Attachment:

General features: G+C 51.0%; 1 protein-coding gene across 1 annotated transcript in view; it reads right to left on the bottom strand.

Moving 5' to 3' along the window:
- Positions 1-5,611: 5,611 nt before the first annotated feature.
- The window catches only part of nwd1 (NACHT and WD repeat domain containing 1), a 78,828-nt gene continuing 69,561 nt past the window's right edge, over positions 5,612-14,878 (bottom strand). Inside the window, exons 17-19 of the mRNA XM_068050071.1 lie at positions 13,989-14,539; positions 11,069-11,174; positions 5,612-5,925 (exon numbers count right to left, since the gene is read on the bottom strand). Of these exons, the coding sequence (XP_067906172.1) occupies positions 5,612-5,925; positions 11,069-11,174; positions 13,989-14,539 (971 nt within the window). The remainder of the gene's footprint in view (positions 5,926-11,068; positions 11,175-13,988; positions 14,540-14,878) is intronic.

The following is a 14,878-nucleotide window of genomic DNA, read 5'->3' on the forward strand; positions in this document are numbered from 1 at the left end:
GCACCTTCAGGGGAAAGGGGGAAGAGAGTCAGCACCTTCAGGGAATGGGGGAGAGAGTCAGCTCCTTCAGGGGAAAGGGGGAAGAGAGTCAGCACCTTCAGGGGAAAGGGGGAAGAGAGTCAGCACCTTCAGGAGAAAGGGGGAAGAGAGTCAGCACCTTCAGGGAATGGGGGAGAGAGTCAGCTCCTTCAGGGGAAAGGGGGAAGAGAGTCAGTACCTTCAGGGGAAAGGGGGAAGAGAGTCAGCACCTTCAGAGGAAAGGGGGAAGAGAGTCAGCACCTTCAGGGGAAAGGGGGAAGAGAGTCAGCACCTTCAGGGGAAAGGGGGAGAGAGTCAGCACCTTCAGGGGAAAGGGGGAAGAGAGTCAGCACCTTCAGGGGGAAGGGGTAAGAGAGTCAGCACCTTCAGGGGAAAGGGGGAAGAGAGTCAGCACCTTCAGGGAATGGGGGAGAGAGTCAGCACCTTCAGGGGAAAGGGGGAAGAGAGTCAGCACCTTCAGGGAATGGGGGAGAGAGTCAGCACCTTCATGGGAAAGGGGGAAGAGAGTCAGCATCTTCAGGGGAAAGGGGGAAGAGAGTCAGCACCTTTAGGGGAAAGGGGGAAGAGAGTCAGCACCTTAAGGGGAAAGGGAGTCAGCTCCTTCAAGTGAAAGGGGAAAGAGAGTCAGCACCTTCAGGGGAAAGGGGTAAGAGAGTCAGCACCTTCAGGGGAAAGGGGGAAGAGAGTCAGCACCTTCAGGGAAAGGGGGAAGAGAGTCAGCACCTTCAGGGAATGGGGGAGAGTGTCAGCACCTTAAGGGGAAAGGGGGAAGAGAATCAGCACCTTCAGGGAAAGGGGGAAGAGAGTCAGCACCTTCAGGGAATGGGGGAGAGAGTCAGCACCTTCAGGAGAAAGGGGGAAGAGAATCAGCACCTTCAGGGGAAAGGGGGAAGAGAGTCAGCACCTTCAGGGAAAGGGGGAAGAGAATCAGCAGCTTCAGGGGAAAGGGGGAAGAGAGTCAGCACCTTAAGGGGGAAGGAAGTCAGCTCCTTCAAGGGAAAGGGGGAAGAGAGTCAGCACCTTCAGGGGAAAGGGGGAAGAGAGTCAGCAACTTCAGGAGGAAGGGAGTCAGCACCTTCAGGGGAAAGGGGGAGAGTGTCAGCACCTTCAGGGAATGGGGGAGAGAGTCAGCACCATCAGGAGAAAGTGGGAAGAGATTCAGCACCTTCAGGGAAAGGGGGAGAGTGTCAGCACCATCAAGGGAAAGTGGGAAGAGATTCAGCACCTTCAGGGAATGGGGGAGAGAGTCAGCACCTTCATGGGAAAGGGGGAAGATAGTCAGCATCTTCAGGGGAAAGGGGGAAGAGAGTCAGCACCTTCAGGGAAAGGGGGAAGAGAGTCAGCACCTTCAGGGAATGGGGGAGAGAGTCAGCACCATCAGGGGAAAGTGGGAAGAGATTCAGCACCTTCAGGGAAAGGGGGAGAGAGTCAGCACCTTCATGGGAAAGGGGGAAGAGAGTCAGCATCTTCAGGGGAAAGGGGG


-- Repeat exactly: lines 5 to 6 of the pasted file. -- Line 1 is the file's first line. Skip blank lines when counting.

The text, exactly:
The following is a 14,878-nucleotide window of genomic DNA, read 5'->3' on the forward strand; positions in this document are numbered from 1 at the left end:
GCACCTTCAGGGGAAAGGGGGAAGAGAGTCAGCACCTTCAGGGAATGGGGGAGAGAGTCAGCTCCTTCAGGGGAAAGGGGGAAGAGAGTCAGCACCTTCAGGGGAAAGGGGGAAGAGAGTCAGCACCTTCAGGAGAAAGGGGGAAGAGAGTCAGCACCTTCAGGGAATGGGGGAGAGAGTCAGCTCCTTCAGGGGAAAGGGGGAAGAGAGTCAGTACCTTCAGGGGAAAGGGGGAAGAGAGTCAGCACCTTCAGAGGAAAGGGGGAAGAGAGTCAGCACCTTCAGGGGAAAGGGGGAAGAGAGTCAGCACCTTCAGGGGAAAGGGGGAGAGAGTCAGCACCTTCAGGGGAAAGGGGGAAGAGAGTCAGCACCTTCAGGGGGAAGGGGTAAGAGAGTCAGCACCTTCAGGGGAAAGGGGGAAGAGAGTCAGCACCTTCAGGGAATGGGGGAGAGAGTCAGCACCTTCAGGGGAAAGGGGGAAGAGAGTCAGCACCTTCAGGGAATGGGGGAGAGAGTCAGCACCTTCATGGGAAAGGGGGAAGAGAGTCAGCATCTTCAGGGGAAAGGGGGAAGAGAGTCAGCACCTTTAGGGGAAAGGGGGAAGAGAGTCAGCACCTTAAGGGGAAAGGGAGTCAGCTCCTTCAAGTGAAAGGGGAAAGAGAGTCAGCACCTTCAGGGGAAAGGGGTAAGAGAGTCAGCACCTTCAGGGGAAAGGGGGAAGAGAGTCAGCACCTTCAGGGAAAGGGGGAAGAGAGTCAGCACCTTCAGGGAATGGGGGAGAGTGTCAGCACCTTAAGGGGAAAGGGGGAAGAGAATCAGCACCTTCAGGGAAAGGGGGAAGAGAGTCAGCACCTTCAGGGAATGGGGGAGAGAGTCAGCACCTTCAGGAGAAAGGGGGAAGAGAATCAGCACCTTCAGGGGAAAGGGGGAAGAGAGTCAGCACCTTCAGGGAAAGGGGGAAGAGAATCAGCAGCTTCAGGGGAAAGGGGGAAGAGAGTCAGCACCTTAAGGGGGAAGGAAGTCAGCTCCTTCAAGGGAAAGGGGGAAGAGAGTCAGCACCTTCAGGGGAAAGGGGGAAGAGAGTCAGCAACTTCAGGAGGAAGGGAGTCAGCACCTTCAGGGGAAAGGGGGAGAGTGTCAGCACCTTCAGGGAATGGGGGAGAGAGTCAGCACCATCAGGAGAAAGTGGGAAGAGATTCAGCACCTTCAGGGAAAGGGGGAGAGTGTCAGCACCATCAAGGGAAAGTGGGAAGAGATTCAGCACCTTCAGGGAATGGGGGAGAGAGTCAGCACCTTCATGGGAAAGGGGGAAGATAGTCAGCATCTTCAGGGGAAAGGGGGAAGAGAGTCAGCACCTTCAGGGAAAGGGGGAAGAGAGTCAGCACCTTCAGGGAATGGGGGAGAGAGTCAGCACCATCAGGGGAAAGTGGGAAGAGATTCAGCACCTTCAGGGAAAGGGGGAGAGAGTCAGCACCTTCATGGGAAAGGGGGAAGAGAGTCAGCATCTTCAGGGGAAAGGGGG